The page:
Wednesday, October 20, 2010

Baltimore Symphony Orchestra Recreates Infamous 1910 Meeting of Mahler and Freud in Analyze This, Nov. 5-6

Music Director Marin Alsop commences 2010-2011 Off the Cuff series with symphonic play illustrating the meeting of a creative genius and intelligent mind

Music Director Marin Alsop teams up with writer and stage director Didi Balle in co-creation Analyze This: Mahler and Freud to be performed on Friday, November 5 at 8:15 p.m. at The Music Center at Strathmore and Saturday, November 6 at 7 p.m. at the Joseph Meyerhoff Symphony Hall. In Analyze This, actors Richard Pilcher and Tony Tsendeas and mezzo-soprano Kristina Lewis will reenact the 1910 meeting between Gustav Mahler and famous psychiatrist Dr. Sigmund Freud as Maestra Alsop shares historical content and interesting little-known facts, interspersed with selections from Mahler’s most famous works. The BSO’s Off the Cuff series offers a fresh take on classical music by exploring the lives of the composers, making the performances fun and engaging for music enthusiasts of any level. After two successful seasons at the Joseph Meyerhoff Symphony Hall, the series begins its premiere season at the Music Center at Strathmore in 2010-2011.

In this program, Maestra Alsop dissects this solitary and compelling meeting of equals in a riveting performance in a similar vein to 2008’s CSI: Beethoven. She provides guidance for an in-depth understanding of selected Mahler works with an accompanying story and the history behind the music. Professional actors Richard Pilcher (Mahler), Tony Tsendeas (Dr. Sigmund Freud) and Kristina Lewis (Alma Mahler), help spin the tale.

Maestro Mahler deemed a meeting with Freud of absolute necessity. A crippling fear that his considerably younger wife, the vivacious Alma, would leave him for the ardent architect Walter Gropius, compelled him to seek help. Mahler, a man of insurmountable genius passionately loved his wife, though found it difficult to show his ardor. The death of Mahler’s eldest daughter strained his relationship with Alma, who found herself depressed in a marriage to a man with a meticulous and difficult personality.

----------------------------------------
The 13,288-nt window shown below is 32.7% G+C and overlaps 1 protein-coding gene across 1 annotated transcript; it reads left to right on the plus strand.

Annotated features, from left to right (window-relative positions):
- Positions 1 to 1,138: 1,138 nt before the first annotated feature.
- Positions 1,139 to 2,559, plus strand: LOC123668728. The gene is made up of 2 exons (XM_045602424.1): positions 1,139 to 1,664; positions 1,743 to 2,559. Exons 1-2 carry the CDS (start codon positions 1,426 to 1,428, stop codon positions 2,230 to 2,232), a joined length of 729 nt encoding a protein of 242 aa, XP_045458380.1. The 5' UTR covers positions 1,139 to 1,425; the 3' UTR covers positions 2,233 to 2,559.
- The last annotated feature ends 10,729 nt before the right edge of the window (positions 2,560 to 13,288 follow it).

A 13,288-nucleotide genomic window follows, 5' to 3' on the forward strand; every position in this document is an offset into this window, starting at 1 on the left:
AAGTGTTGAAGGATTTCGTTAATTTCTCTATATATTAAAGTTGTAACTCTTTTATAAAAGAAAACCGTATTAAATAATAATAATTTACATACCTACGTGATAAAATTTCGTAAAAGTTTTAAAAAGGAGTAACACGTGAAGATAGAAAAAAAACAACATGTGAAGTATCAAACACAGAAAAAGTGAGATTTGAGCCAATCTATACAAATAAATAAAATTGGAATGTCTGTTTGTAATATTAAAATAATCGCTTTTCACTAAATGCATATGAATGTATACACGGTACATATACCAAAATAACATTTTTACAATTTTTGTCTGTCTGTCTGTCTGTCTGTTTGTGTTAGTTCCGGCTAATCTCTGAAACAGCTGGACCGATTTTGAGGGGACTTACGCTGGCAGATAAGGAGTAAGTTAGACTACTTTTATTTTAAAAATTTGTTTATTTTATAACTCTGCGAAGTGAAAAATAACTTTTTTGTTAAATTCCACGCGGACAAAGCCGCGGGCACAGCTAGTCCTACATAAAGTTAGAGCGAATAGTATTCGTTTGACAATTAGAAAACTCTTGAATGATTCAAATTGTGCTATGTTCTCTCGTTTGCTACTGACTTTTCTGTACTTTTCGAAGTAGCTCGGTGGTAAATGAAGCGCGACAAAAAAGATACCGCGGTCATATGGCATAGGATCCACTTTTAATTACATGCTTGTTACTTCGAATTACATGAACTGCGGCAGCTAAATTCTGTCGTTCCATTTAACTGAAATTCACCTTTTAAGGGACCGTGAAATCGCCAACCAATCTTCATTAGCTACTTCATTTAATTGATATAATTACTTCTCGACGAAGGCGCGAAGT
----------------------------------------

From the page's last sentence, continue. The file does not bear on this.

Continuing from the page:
Mahler’s wife’s unconsummated affair became known with a “Freudian slip” by suitor Gropius. In despair, Mahler requested that Freud meet and analyze Mahler’s situation and past, hoping to provide some insight and release to the Maestro. Mahler’s fears of abandonment were traced back to a childhood of poverty, violence and death. His mother, a petite, crippled woman in a loveless marriage, suffered constant abuse in witness of Mahler. Of the 14 children she bore, seven died before Mahler reached the age of 19. One beloved younger brother died in Mahler’s arms.

Mahler’s obsession with death not only fueled his terror of abandonment but also haunted his daily life and fashioned itself in his works. After his daughter’s death, Mahler made a connection of his music with death. The three hammer blows in the final movement of his Sixth Symphony foreshadowed three unfortunate events in his life: the death of his daughter, his forced resignation as Director of the Vienna Court Opera and his own imminent death. He feared for himself the fate that befell past composers, such as Beethoven, a man whom Mahler considered a father figure and himself a prodigy of. Like Beethoven, Mahler died before being able to complete his tenth symphony.

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